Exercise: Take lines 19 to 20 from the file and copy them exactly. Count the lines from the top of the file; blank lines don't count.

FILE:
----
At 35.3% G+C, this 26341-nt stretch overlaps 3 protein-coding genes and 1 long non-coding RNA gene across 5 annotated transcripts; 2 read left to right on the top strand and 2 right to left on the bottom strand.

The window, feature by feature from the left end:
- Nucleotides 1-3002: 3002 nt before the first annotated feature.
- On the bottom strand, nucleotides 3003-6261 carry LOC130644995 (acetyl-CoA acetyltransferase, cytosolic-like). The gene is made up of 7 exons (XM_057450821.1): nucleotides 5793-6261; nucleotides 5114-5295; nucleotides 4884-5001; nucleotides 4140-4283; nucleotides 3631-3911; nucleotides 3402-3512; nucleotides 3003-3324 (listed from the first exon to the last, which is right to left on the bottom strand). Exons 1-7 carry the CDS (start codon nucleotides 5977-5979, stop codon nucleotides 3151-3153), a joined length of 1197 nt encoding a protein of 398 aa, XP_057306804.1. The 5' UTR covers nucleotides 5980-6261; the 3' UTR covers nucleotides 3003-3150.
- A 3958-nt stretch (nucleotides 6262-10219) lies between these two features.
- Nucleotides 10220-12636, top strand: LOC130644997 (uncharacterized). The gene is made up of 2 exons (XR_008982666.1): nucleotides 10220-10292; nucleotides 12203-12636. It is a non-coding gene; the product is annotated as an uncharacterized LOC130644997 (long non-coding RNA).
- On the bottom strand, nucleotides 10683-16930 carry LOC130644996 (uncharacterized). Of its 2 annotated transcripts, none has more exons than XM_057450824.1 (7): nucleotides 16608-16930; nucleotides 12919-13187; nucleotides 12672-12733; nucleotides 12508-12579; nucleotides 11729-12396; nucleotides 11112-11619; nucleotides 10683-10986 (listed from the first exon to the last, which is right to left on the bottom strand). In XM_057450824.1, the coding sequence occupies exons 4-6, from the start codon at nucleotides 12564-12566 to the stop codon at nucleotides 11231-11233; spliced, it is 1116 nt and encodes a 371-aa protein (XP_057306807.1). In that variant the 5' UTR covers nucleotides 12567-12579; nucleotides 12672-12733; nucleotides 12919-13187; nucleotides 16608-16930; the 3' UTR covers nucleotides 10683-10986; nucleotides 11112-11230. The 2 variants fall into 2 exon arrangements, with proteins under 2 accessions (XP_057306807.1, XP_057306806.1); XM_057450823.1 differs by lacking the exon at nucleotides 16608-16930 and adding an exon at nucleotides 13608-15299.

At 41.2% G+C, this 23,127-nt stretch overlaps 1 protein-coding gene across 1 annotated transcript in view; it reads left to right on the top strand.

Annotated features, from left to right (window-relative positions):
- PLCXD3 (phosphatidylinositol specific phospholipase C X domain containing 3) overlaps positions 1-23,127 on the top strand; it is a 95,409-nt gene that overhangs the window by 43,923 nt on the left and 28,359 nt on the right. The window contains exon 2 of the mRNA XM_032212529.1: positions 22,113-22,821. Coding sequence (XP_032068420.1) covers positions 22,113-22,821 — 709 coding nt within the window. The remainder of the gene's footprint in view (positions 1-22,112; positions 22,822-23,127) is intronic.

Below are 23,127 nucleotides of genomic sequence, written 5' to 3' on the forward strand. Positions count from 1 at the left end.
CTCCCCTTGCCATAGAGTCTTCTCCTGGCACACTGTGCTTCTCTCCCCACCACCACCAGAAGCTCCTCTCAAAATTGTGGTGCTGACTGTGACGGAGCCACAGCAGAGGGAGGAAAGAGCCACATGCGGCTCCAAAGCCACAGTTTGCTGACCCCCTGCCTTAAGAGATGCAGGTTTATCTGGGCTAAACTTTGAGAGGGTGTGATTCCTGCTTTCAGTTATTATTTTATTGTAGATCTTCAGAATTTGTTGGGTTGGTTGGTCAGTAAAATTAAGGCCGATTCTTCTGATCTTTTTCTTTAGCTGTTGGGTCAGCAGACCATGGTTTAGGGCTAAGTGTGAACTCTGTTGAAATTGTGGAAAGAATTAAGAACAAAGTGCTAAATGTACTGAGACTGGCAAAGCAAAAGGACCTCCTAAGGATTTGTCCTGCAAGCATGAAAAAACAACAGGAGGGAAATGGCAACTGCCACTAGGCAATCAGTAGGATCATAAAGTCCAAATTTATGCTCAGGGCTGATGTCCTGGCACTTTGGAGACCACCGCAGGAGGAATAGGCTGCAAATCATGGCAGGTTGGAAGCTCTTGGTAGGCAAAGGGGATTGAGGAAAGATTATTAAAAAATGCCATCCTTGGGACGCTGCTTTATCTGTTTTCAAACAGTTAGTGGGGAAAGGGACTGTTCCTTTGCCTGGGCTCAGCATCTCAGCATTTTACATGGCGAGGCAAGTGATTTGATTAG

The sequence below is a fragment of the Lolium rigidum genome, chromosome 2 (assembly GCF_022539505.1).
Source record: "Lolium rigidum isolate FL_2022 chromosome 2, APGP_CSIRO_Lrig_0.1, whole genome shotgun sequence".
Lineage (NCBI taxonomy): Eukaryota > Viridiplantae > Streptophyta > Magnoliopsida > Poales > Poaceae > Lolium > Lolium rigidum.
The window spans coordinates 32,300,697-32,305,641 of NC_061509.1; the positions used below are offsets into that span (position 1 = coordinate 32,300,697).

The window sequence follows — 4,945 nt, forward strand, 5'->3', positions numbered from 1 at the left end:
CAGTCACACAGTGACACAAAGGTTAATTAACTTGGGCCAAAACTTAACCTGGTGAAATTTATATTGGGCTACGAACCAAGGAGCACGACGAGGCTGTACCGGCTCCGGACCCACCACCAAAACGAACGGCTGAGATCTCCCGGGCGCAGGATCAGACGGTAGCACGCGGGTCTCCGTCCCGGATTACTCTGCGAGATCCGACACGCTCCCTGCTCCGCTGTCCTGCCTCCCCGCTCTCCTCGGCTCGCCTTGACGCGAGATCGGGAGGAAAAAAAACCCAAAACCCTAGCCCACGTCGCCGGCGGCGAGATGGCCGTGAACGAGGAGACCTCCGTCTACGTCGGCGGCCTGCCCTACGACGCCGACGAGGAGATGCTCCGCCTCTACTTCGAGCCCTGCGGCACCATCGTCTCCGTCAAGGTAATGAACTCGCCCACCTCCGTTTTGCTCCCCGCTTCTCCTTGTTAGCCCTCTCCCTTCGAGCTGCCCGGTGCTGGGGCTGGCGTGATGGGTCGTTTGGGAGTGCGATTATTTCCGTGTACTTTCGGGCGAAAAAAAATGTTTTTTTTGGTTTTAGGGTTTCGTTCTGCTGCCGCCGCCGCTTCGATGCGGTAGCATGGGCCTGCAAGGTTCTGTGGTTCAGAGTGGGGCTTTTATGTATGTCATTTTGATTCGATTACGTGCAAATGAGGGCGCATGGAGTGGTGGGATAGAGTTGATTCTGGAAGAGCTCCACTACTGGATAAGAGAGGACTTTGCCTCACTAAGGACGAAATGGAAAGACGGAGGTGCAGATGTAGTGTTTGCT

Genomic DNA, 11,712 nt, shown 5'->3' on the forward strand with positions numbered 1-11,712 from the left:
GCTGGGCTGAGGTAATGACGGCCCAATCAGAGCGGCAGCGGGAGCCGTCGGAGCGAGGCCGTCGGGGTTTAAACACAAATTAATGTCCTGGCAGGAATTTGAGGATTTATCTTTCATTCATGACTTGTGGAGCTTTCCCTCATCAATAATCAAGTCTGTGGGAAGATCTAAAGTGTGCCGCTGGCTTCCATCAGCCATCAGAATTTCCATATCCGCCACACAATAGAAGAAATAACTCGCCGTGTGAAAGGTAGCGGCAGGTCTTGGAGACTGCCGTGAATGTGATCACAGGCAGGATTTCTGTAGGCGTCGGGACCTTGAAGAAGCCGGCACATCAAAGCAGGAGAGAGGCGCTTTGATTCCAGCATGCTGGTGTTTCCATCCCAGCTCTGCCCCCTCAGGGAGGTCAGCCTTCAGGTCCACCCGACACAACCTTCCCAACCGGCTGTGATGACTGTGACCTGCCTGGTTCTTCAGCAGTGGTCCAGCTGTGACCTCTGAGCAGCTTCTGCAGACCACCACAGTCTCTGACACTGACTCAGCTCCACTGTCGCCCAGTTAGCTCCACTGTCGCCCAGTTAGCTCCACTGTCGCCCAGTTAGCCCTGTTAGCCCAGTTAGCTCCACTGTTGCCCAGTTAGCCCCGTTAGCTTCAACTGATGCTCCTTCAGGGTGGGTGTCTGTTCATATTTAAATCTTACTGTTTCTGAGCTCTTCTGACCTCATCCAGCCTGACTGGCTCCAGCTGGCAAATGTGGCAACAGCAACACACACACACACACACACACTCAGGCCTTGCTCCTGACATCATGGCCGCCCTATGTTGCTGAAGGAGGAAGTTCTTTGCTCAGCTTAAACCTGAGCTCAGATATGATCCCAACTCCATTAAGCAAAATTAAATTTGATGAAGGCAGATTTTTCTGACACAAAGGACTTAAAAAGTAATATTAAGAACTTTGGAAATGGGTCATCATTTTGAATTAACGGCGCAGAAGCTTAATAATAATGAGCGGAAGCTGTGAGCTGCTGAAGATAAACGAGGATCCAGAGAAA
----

Genomic DNA, 11,712 nt, shown 5'->3' on the forward strand with positions numbered 1-11,712 from the left:
GCTGGGCTGAGGTAATGACGGCCCAATCAGAGCGGCAGCGGGAGCCGTCGGAGCGAGGCCGTCGGGGTTTAAACACAAATTAATGTCCTGGCAGGAATTTGAGGATTTATCTTTCATTCATGACTTGTGGAGCTTTCCCTCATCAATAATCAAGTCTGTGGGAAGATCTAAAGTGTGCCGCTGGCTTCCATCAGCCATCAGAATTTCCATATCCGCCACACAATAGAAGAAATAACTCGCCGTGTGAAAGGTAGCGGCAGGTCTTGGAGACTGCCGTGAATGTGATCACAGGCAGGATTTCTGTAGGCGTCGGGACCTTGAAGAAGCCGGCACATCAAAGCAGGAGAGAGGCGCTTTGATTCCAGCATGCTGGTGTTTCCATCCCAGCTCTGCCCCCTCAGGGAGGTCAGCCTTCAGGTCCACCCGACACAACCTTCCCAACCGGCTGTGATGACTGTGACCTGCCTGGTTCTTCAGCAGTGGTCCAGCTGTGACCTCTGAGCAGCTTCTGCAGACCACCACAGTCTCTGACACTGACTCAGCTCCACTGTCGCCCAGTTAGCTCCACTGTCGCCCAGTTAGCTCCACTGTCGCCCAGTTAGCCCTGTTAGCCCAGTTAGCTCCACTGTTGCCCAGTTAGCCCCGTTAGCTTCAACTGATGCTCCTTCAGGGTGGGTGTCTGTTCATATTTAAATCTTACTGTTTCTGAGCTCTTCTGACCTCATCCAGCCTGACTGGCTCCAGCTGGCAAATGTGGCAACAGCAACACACACACACACACACACACTCAGGCCTTGCTCCTGACATCATGGCCGCCCTATGTTGCTGAAGGAGGAAGTTCTTTGCTCAGCTTAAACCTGAGCTCAGATATGATCCCAACTCCATTAAGCAAAATTAAATTTGATGAAGGCAGATTTTTCTGACACAAAGGACTTAAAAAGTAATATTAAGAACTTTGGAAATGGGTCATCATTTTGAATTAACGGCGCAGAAGCTTAATAATAATGAGCGGAAGCTGTGAGCTGCTGAAGATAAACGAGGATCCAGAGAAA